As a consequence of this market specific, there is no other established credit bureau. With regards to credit rating, we have developed our own scorecard with a specialised company, we continue to further develop it, and we also benefit from the well trained scoring of our credit insurer.
How is the company financed? What background does your team have?
The company has been initially founded and funded by my partner, Xavier Laoureux, and me. Xavier has a master in Law, has worked more than 10 years in digital marketing strategy for agencies like TBWA. I have been working 15 years in the online payment business, namely for Ogone and then for Ingenico ePayments. Tom Olinger, former CFO of a mid-size Belgian bank, has joined the management team in April 2016.
Some fintech business angels and W.IN.G (a Belgian seed fund) have taken part to a seed round in Q2 2016. A further funding round should take place in the course of 2017.
Mozzeno founders: Tom Olinger, Frédéric Dujeux, Xavier Laoureux
Can you please describe the p2p lending regulation in Belgium?
Well, actually p2p lending as such is forbidden by law in Belgium. On one hand, the European prospectus law has been adapted locally very strictly, preventing individuals to raise funds publicly, even through an intermediary platform. This means that a borrower candidate cannot invite other people publicly to lend him money. On the other hand, one needs to be a regulated lender to grant loans and to get access to the Central Individual Credit Register. There is a new regulation as from November 2015, this regulated lender status now being supervised by FSMA.
Our regulatory model is then two-sided. We were the first Belgian regulated lender approved by the FSMA as per the new regulation, and this allows us to grant loans for Belgian residents. We also published a base prospectus, also approved by the regulator, allowing us to issue Notes on a continuous basis. These Notes are the financial instruments subscribed by the investors, similar to bonds, and mimicking the repayment behaviour of the underlying loan.
mozzeno is the first p2p lending service in Belgium. Compared to other European countries Belgium had to wait long for a p2p lending marketplace. Is regulation the cause for this, or are there other reasons?
The complexity of Belgian regulation is obviously the main reason. This so called banking monopoly made a ‘simple’ direct model for peer2peer lending completely impossible in Belgium and a few previous attempts have failed for that main reason. Our indirect model copes with this complex regulation and the operational model of the platform has been thought to be as close as possible to p2p lending from a user experience perspective.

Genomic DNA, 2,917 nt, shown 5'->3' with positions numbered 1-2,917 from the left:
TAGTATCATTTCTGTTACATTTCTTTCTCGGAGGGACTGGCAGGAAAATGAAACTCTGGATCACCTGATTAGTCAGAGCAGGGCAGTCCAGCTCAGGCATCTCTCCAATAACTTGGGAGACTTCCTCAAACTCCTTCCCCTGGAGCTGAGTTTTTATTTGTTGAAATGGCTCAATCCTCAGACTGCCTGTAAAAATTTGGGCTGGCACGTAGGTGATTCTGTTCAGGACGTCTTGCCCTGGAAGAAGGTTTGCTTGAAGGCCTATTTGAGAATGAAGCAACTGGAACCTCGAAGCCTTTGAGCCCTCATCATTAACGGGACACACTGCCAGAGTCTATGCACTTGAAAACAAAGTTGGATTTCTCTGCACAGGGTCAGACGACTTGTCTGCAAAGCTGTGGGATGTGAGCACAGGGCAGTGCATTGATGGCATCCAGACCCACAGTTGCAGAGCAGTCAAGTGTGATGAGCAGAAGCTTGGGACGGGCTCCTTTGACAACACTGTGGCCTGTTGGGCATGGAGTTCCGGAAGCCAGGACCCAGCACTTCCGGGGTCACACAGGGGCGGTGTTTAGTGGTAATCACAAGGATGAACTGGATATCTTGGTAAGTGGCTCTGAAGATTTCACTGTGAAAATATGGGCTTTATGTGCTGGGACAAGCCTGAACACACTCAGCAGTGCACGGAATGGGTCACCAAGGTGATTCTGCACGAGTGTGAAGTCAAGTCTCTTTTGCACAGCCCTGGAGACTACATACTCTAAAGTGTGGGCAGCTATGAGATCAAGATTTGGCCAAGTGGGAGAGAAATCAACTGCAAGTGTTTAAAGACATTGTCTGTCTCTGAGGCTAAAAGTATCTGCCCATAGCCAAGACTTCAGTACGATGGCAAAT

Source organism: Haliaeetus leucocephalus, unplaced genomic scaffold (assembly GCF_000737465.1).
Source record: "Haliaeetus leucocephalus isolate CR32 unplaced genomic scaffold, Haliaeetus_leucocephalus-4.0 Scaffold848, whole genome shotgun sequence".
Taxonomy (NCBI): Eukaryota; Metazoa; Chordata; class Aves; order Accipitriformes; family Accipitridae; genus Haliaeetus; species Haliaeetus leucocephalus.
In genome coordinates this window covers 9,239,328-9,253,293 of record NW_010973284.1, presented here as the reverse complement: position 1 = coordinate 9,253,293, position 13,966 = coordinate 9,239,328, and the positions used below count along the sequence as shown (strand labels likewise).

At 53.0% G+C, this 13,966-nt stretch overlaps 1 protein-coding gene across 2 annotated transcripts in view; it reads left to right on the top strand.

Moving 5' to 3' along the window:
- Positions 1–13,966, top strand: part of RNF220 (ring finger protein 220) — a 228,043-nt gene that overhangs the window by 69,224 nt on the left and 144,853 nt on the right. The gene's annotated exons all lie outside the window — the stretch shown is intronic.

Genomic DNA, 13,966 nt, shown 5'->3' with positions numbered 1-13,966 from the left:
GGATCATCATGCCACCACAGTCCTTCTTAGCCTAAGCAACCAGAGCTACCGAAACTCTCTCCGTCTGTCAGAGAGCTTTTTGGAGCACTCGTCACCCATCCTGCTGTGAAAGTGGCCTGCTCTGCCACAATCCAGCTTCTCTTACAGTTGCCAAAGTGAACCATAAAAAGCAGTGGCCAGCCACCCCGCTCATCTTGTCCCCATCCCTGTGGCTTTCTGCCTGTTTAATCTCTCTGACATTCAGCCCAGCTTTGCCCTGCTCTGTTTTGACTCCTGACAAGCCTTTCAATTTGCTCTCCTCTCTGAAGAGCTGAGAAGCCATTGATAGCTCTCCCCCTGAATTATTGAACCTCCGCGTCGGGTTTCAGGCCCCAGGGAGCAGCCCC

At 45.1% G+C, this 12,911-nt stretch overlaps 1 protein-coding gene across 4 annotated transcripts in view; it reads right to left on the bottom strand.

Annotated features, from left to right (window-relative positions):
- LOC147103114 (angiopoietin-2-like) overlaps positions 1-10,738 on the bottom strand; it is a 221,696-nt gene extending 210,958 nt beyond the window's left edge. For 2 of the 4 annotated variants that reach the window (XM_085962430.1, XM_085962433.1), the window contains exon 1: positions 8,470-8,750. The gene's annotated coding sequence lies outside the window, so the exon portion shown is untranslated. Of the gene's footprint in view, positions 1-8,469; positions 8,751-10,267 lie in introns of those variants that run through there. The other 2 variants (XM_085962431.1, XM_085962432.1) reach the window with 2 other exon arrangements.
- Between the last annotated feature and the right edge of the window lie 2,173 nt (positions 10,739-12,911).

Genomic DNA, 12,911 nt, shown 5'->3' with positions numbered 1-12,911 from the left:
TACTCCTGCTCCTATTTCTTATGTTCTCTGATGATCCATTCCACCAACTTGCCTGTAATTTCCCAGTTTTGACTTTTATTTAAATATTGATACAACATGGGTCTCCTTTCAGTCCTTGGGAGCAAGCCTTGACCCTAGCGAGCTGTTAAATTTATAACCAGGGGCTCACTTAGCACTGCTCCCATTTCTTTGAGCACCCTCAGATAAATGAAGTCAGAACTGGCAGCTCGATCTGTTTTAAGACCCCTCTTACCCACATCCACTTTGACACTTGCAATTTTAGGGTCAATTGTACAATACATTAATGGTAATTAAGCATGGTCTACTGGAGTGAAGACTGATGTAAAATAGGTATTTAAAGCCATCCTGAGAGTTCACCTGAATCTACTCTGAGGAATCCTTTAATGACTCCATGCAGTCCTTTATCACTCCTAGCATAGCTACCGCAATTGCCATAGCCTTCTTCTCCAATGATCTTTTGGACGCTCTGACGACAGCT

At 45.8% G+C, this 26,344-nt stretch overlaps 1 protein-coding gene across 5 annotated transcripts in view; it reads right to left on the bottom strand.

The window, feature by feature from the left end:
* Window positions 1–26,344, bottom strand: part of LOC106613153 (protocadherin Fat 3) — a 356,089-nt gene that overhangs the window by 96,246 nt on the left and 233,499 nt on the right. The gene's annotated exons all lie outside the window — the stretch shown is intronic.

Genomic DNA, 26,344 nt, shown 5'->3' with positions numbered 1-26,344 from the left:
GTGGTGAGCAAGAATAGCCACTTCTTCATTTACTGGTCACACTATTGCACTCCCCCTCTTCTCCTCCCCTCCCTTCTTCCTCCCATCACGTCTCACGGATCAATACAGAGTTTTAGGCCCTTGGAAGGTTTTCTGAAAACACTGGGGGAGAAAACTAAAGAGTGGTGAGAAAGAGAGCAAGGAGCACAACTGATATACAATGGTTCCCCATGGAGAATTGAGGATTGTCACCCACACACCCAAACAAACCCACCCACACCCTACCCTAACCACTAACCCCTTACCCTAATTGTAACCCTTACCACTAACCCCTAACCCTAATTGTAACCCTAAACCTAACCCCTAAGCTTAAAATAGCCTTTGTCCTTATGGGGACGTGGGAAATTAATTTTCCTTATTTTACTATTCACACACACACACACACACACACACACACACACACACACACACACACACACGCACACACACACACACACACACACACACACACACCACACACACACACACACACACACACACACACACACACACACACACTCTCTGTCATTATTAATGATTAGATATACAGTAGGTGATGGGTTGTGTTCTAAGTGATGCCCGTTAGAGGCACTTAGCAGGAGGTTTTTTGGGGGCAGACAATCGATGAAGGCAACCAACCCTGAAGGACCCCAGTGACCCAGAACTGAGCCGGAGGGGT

Having said that, Belgium also remains typically a complex market due to the different languages and cultures as well the limited size.
What is the reaction / the viewpoint of banks, if you talk to them about p2p lending?
We have discussed with the main Belgian banks over the past 2 years, and the initial reaction was scepticism due to the complex regulation and the required regulator green light still ahead of us at that time. Now that we have the required regulatory agreements and that we are live, we are seeing diverse reactions, either enthusiastic or defensive. This is of course too early to draw any conclusion on this. We are, on our side, convinced that both models are complementary, and open to share views and discuss with banks and other lenders. We have applied to the relevant industry associations to foster such exchanges.
What was the greatest challenge so far in the course of launching mozzeno?
Certainly the complexity of Belgian regulation, with regards to p2p lending, and the time needed to define and set-up the required structure, with first discussions with the regulator as from March 2015. While we understand and agree with each of the requirements, questions and challenges we have faced so far, it is fair to say that this is not always compliant with a startup agenda.
Which marketing channels do you use to attract investors and borrowers?
For borrowers, we are planning to use mainly digital channels, with the best mix possible between natural, earned and paid traffic sources. For investors, beside the same digital channels, we plan to organise roadshows and meet investors physically to build trust in the platform. We will respectively orchestrate the marketing effort based on the demand/supply balance.
On both sides we also intend to set-up member-get-member programs.
Is mozzeno open to international investors? Do you plan an international expansion?